Dave Nevison: the punter who came within a whisker of a £360,000 payday
Peter Thomas talks to the well-known pundit about a case of serious bad luck
Published in the Racing Post on July 2, 2015
Six years on from the hideous moment that snatched a world-shaking sum of cash from his hands, Dave Nevison is still in no mood to be told that we know how he feels. When it's suggested the final-hurdle fall of Annie Power at this year's Cheltenham Festival, which reputedly cost backers £50 million in foiled accumulators, gave the rest of us some kind of insight into his pain, he puts the difference in perspective.
"All four were short prices that day, so unless you had thousands on the accumulator, nobody was going to have a life-changer out of it," explains the man who came within a whisker of a £360,000 payday in the obscurity of a quiet Thursday at Taunton. "It was much bigger than mine because it was a very public gamble and an industry thing, but to me it was more of an exceptional day in the life of punters, whereas mine was like a comet coming down and knocking the world out of equilibrium."
If that sounds like a teensy bit of hyperbole, then cast your mind back to that fateful day, January 15, 2009, when the racing gods conspired to gift Nevison the first six legs of a Tote Super7, only to strike him down with a lightning bolt the like of which has surely not been seen before or since. Watch the video one more time, gawp in disbelief and give thanks it wasn't you.
The former City boy, well-known punter, journalist and author had teamed up with business partner Mark Smith to have a miserly £84 stab at the bumper pot – "the smallest line we'd had in ages" – and it had gone very, very well, with four bankers winning, two of them at 8-1 and 7-2. By the time the last leg, the 3.50 Carlsberg UK Handicap Chase over 3m3f, came along, nerves were beginning to fray in the Nevison living room as Topless carried his hopes of a fortune.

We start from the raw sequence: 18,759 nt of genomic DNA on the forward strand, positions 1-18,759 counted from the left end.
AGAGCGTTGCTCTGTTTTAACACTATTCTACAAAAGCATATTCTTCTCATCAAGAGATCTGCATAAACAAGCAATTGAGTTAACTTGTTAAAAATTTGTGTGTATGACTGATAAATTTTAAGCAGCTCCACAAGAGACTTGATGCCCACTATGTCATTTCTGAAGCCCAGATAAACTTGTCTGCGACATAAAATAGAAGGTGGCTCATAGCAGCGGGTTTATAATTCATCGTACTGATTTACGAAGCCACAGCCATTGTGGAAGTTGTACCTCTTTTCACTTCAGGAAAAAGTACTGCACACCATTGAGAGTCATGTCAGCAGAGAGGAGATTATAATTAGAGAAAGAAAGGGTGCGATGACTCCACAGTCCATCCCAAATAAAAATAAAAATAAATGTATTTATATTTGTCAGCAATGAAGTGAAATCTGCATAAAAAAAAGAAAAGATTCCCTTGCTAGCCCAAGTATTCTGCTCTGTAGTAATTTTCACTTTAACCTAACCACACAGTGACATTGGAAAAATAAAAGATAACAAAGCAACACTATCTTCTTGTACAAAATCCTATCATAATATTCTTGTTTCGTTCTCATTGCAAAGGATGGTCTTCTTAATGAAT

When James Davies took Topless to the front three fences from home, however, trepidation turned to expectation. The Neil Mulholland-trained eight-year-old quickly put her stamp on the race, pulling five lengths clear of Pangbourne after the final obstacle and seemingly having only to keep up a passable gallop to win decisively.
Deep into the final furlong, though, disaster struck. The mare began to drift to her left, perhaps making a premature dash for the stables, at which point Davies tried to straighten her with a slap of the whip, only for the tiring beast to jink to her right, leaving the jockey fighting a losing battle with gravity.
Davies hit the deck barely 20 yards from the line, Pangbourne toddled to an unlikely victory, the internet forums exploded in a mess of bile and accusation – and Nevison went for a run.
"In the moment, I was just totally shellshocked," says the 53-year-old, his disbelief still palpable. "I was watching the race at home because I had to do something with the kids and couldn't get to the track, and ten minutes after the race I went on the longest run I've ever been on. I usually go about two miles and I think I must have run ten miles, and I didn't feel a thing. I was oblivious to everything.